After 40 years, one month and three days in the same job, Ned Ghnaim said he has no regrets about calling it a career.
The longtime owner of Super K Market on 22nd Avenue and California Street will trade his daily routine of stocking the shelves of the store that he has run since he was 23 years old for gardening and a chance to write his autobiography.
“Every day was fun for me,” the 63-year-old father of four said.
After thinking about it for more than two years, Ghnaim decided to sell the store to one of 15 interested buyers, largely because of health problems. He said he chose the buyer whom he felt would be best for the Richmond neighborhood he has grown to love so much over the years. He said the longevity of his store, which has experienced its share of ups and downs, is due to the fact that he was able to establish a personal relationship with his customers.
“It was a very hard decision,” he said of leaving, adding that last weekabout 100 neighbors threw a farewell party for him. “A lot of people cried. A lot of people tried to talk me out of [retirement].”
Ghnaim said he has been blessed with loyal customers, including one woman from the Marina who has shopped at his store for 40 years. He said he has seen neighbors come and go, the industry change and children grow up. He has employed several of his customers’ children, including two he remembers fondly.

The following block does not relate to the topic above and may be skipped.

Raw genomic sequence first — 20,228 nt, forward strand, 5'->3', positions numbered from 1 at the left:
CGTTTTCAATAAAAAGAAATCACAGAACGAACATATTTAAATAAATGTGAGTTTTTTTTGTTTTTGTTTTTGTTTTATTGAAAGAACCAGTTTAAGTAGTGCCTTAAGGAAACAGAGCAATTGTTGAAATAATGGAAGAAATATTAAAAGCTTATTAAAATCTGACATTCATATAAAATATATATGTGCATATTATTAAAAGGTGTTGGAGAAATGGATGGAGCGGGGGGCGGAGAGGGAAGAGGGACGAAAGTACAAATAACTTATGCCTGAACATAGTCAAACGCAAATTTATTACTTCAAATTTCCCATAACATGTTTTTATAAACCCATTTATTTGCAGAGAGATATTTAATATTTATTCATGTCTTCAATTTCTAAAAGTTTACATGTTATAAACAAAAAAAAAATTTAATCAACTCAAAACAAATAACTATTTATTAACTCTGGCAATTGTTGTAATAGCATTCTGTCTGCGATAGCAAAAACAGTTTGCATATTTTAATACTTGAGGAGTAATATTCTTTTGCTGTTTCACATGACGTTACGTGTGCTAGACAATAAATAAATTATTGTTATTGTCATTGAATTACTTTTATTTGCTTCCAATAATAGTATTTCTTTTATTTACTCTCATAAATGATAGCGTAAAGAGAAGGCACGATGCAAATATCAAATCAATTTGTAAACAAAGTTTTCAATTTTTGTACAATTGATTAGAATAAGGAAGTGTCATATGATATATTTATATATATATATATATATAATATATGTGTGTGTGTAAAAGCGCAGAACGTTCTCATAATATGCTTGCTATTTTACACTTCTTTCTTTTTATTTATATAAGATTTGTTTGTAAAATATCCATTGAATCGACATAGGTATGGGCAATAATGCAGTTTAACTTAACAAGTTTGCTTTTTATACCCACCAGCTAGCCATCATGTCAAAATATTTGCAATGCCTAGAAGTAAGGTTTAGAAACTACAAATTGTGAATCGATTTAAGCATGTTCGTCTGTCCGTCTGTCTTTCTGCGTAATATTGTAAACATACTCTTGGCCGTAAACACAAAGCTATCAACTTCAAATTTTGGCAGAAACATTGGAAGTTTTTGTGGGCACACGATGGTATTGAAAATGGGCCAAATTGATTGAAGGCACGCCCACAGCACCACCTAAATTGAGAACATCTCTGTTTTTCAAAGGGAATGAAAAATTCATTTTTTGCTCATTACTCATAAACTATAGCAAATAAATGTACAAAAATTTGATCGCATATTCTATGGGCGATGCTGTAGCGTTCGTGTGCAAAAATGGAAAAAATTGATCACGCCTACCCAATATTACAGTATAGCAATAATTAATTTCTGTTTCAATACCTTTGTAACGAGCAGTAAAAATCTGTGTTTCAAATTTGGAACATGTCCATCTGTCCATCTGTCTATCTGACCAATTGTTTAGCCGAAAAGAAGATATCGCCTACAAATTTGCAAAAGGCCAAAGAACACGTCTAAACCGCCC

In 1971, he said, a woman moved next door to his corner store with two children. One day he saw the youngsters walk in with no clothes and no shoes on.
“I took them and bought them clothes and shoes and had them work at the store,” he said, adding that the two children are now 52 and 48 years old.
His small neighborhood store has been able to withstand competition from large supermarkets, such as Albertsons and Cala Foods, within a few blocks. He said his customers appreciate seeing the same face behind the counter every day and being able to build a relationship with their grocer.
“There’s nothing I don’t do for the customers,” he said. “If I don’t have it, I’ll go and get it.”
The grocer who makes a habit to wave at neighbors as they pass his store said he wants to write about his interaction with customers during retirement. He plans to add to an 80-page autobiography he wrote when he was still in college.
“If I do it today, it will be hundreds of pages,” he said. “[It will] study the nature of people [and] the habits of people.”